Social media differ from other media such as movies, magazines or TV, Rodgers says, because they are interactive and anybody can contribute to them, making users more susceptible to the content’s influence. Children and teenagers are especially vulnerable on social media, because they do not yet have the same level of critical appraisal skills as adults do and don’t understand nuances.

“You perceive people who you’re seeing on social media as being very proximal to you in a way that you might not interpret a model in a magazine as being somebody similar to you,” Rodgers says.

But many social media users, Rodgers says, are trying to gain something, whether it’s popularity or an ego boost. That is why they often try to make their content more emotionally impactful to disseminate it widely. 

Young people lack the ability to discern that and can often be affected by the messaging they see. Her work, Rodgers says, shows that body image is one of the central concerns that teenagers start to associate with.

It is challenging for adolescents to pick up on commercial intent as well. Research has shown, she says, that children start to understand they’re seeing advertisements on television, for example, that someone is trying to sell them cereal, around the age of 8 years old. But on social media the line between something that has a clearly commercial intent and something that does not is very blurred.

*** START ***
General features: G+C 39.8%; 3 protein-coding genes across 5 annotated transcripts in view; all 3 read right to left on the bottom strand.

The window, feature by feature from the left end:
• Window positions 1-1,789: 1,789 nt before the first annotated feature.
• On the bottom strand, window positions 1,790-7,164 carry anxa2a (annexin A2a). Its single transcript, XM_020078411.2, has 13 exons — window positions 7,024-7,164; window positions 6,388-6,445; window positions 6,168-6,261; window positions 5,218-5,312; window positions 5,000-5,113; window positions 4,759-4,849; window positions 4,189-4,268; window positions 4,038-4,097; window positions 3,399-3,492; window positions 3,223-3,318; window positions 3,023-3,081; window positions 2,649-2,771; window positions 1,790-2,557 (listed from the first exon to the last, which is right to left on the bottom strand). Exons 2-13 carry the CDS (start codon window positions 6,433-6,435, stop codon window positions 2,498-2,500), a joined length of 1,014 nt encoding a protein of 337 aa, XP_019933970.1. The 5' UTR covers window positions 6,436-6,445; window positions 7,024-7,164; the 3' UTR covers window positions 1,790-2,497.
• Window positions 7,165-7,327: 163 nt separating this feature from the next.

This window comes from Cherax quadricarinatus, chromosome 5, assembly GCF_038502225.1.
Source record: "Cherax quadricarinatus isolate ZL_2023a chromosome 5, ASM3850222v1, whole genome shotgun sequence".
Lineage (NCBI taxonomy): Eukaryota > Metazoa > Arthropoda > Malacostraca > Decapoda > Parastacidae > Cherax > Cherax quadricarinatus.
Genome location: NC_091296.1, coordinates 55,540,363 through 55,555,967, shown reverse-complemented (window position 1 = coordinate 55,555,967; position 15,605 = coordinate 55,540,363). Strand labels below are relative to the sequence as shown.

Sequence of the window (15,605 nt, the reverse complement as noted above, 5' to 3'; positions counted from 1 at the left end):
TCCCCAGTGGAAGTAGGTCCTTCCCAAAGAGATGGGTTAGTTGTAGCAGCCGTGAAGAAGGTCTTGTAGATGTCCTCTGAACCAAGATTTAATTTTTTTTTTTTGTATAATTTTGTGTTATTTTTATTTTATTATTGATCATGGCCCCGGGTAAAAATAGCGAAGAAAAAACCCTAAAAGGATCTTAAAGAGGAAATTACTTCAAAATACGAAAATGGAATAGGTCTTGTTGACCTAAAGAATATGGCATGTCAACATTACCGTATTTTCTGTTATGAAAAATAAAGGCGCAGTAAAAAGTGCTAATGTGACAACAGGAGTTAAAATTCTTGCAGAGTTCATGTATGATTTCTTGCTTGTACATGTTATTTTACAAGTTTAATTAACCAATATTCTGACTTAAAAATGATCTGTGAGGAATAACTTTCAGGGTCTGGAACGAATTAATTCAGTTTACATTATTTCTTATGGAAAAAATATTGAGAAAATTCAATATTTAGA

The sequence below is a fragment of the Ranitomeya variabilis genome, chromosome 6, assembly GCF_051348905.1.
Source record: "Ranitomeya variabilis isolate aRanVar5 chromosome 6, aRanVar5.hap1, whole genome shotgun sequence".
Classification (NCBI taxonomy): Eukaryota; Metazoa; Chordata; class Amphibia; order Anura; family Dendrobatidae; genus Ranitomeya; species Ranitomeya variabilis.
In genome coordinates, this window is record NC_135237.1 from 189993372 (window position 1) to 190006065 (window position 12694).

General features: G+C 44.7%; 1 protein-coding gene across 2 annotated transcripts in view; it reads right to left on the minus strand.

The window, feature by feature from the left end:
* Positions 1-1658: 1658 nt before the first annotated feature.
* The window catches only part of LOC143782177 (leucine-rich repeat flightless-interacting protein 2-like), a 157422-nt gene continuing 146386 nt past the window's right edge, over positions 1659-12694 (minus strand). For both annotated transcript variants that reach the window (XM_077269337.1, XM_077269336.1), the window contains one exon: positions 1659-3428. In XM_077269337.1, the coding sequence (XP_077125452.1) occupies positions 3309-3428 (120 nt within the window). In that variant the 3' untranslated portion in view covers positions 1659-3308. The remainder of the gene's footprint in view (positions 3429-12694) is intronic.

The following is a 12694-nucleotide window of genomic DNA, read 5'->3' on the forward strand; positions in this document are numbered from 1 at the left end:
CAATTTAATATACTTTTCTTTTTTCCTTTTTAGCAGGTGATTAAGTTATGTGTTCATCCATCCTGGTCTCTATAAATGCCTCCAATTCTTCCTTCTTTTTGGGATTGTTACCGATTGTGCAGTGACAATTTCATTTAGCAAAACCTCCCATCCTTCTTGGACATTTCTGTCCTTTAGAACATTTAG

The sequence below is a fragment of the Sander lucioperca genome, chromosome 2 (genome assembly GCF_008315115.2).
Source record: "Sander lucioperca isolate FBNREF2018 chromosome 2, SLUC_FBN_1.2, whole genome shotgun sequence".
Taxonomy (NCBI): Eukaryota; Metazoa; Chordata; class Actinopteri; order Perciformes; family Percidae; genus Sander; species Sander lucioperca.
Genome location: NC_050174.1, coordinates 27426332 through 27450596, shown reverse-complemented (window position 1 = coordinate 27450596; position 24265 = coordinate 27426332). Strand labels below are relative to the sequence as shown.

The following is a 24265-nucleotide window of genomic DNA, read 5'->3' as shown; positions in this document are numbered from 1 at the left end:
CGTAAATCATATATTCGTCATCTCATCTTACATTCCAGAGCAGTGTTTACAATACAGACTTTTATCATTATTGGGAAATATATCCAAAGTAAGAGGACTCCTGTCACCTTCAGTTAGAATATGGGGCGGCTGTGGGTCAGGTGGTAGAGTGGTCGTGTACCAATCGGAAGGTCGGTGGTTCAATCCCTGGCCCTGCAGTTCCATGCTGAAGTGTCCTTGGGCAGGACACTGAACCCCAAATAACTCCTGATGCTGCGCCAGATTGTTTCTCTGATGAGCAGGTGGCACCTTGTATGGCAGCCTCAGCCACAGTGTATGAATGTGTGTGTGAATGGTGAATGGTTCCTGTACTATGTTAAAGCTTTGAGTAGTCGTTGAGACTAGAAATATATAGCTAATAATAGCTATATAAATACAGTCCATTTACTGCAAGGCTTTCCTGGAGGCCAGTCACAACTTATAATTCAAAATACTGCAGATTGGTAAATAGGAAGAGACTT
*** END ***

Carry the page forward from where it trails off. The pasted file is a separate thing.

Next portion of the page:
“It’s more of a stretch to understand that their favorite sports character is wearing those sneakers for a particular reason,” she says. 

Another concern Meta addresses in the updated policies are posts about self-harm. If somebody posts about such ideations, this content will be filtered out and nobody, even the followers of this person, will see it.

Rodgers is hoping that if a young person is aware that nobody will see this “call for help,” it will prompt the poster to seek help in other, more effective ways.

“I would also hope that platforms have other policies in place that allow them to be offering resources and other types of supports to young people when they are seeing that they’re posting that type of content,” she says.

Instagram, for example, already does display a message with alternative resources if somebody searches for self-harm-related terms.